Flora Shedden’s Sorrel, Asparagus & Potato Salad, a recipe she’s written exclusively for Another Pantry, makes the most of Spring ingredients right through to the dressing. Use new potatoes or Jersey Royals if you can get hold of them for something extra special.
We’re so used to having our small green pea pals stashed away in our freezer, but it’s a real treat to eat them fresh when in season. Nothing beats the sweetness and the crunch of peas at their best, so much so that we actually love eating them in salads to keep the fresh flavour.
Caravan’s Shelling Peas, Broad Beans, Mint & Ricotta is Spring on a plate — it’s light, refreshing and exactly the kind of green we want to be eating as it gets a little warmer.
Radishes are in season throughout Spring and Summer, so their arrival definitely means the warm weather is on its way. Crunchy, sweet and sometimes spicy too, they’re a lovely addition to a salad, or even as a crudité in themselves. We love them dipped into a thick garlicky aioli and you’ll probably find them served in restaurants that way too.
Rhubarb sort of has two seasons, so you’ll remember seeing it in our Winter edit. Forced Rhubarb first appears around January, and Field Rhubarb appears later on in Spring. The latter variety usually a little more pink and flavourful, but it’s still just as tart so often needs a cooking down with a lot of sugar — probably why you’ll see lots of rhubarb compote and rhubarb shrubs.
If you fancy your hand at baking with the pink stuff, Gill Meller’s Upside Down Rhubarb Cake is a great one for a weekend afternoon or even a mid-week pick-me-up with a cup of tea.
Sorrel & Other Herbs
Although most herbs are perrenial and available year round, many are at their best in the Spring. Rosemary, for example, is a hardy herb that generally grows throughout all seasons, but it grows more intensely around this time of year.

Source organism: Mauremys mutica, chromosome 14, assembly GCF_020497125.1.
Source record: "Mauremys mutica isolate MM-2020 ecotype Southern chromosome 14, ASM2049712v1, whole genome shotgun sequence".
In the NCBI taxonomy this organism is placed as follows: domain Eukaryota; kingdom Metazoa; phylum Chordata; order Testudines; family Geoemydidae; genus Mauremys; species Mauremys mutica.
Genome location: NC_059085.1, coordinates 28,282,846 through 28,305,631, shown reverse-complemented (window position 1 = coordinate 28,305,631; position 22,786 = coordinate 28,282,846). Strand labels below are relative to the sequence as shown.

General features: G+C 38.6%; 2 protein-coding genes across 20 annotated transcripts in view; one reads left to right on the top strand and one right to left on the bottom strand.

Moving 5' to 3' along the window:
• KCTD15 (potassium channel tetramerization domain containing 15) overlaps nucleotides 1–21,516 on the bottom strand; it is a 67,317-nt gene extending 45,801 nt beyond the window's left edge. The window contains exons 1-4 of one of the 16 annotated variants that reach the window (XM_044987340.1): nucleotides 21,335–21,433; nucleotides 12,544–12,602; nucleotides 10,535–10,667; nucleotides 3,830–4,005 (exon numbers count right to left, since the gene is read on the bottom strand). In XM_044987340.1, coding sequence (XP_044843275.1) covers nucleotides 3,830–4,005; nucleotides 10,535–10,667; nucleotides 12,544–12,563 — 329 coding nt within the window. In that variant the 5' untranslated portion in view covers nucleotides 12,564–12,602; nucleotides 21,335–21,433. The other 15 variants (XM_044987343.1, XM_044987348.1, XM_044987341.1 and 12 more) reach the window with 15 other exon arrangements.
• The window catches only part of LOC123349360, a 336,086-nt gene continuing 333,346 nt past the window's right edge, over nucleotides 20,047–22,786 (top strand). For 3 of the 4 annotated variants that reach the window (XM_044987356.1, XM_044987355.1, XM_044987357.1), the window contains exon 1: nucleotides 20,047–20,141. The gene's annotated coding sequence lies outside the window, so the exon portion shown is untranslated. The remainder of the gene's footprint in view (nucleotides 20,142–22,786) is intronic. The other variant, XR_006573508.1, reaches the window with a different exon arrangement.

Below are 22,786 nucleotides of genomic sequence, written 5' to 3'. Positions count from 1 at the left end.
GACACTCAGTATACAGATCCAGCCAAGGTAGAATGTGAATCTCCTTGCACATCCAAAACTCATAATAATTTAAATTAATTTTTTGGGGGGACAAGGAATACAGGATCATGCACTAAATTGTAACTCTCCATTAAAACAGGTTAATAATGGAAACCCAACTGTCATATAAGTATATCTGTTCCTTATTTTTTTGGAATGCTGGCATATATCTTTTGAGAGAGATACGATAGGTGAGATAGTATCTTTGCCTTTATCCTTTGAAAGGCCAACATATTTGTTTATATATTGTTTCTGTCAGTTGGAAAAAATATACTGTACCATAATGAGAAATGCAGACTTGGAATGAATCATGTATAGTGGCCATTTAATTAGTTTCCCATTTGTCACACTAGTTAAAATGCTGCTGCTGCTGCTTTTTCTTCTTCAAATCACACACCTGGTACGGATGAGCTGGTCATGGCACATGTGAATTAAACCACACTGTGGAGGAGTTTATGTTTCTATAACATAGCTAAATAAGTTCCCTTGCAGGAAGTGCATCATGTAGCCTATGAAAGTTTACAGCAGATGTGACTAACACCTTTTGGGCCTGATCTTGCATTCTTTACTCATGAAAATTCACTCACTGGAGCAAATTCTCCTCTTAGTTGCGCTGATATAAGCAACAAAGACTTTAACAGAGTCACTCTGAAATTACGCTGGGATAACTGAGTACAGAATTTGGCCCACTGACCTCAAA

Sorrel is a little more seasonal as it appears in early Spring and sticks around generally until Autumn, but it does get progressively more bitter over the months, so now is the time to eat it if you want it at its sweetest. It’s got a lovely citrusy flavour which makes it a good one to add into salads.
As the weather begins to warm up a little, try Alissa Timoshkina’s Sorrel & Cucumber Botvinia, a refreshing cold herby soup. Or if you’re looking for other ways to enjoy in-season herbs, Flora Shedden’s got your next cocktail party covered with her Rhubarb Gimlet.
Spinach will be at its sweetest and most fresh in the Spring. Whether it’s fresh, crisp spinach leaves in your salads or if you’re wilting it into curries or stews, it’s a wonderful and versatile green to be eating this time of year. Try it where you were previously using kale or cavolo nero over the winter months.
Lucy Carr-Ellison and Jemima Jones’s Goan Baked Eggs is a deep, earthy & warming brunch dish with lots of fresh spinach folded through the lightly spiced tomato sauce. It’s so flavourful and perfect for those slightly colder Spring weekend mornings.
It sort of makes sense that these guys would be at their best in Spring, when they’re sweet, soft and young. The great thing about spring onions is that they work almost any way — simply chopped up raw as a garnish, folded through a salad, or even griddled and served with a dip.
Sonali Shah’s Charred Spring Onions with Romesco is a pretty perfect side dish for when you’ve got pals coming over and need a quick impressive side, or even when you’ve got a BBQ and want something different to serve alongside the usual culprits.
You know it’s Spring when there’s wild garlic in the air. Literally. You can smell it a mile off. It’s a great one to forage for yourself, as it’s often found in abundance in green areas and woodland across the UK around this time of year. Take care when foraging though, make sure you have permission to pick, and try to pick away from roads.
Wild Garlic is great to use in place of other herbs, like in a pesto, or even in a simple oil to drizzle onto veg or soups as in El Kemp’s Spring Ribbollita with Wild Garlic Oil.
Foraging is a really great way to get some different veg into your cooking. Wild garlic is the most common one in the Spring, but nettles are a pretty interesting one to use too. They’ve got a deep earthy flavour and when cooked they’re a little sweet, similar to spinach. Just be sure to wear thick gardening gloves if you decide to pick them, and opt for the younger leaves at the top of the stalk.
Olia Hercules’s Nettle, Sorrel & Wild Garlic Soup brings the best of Spring all into one bowl with all of the season’s best foraged greens.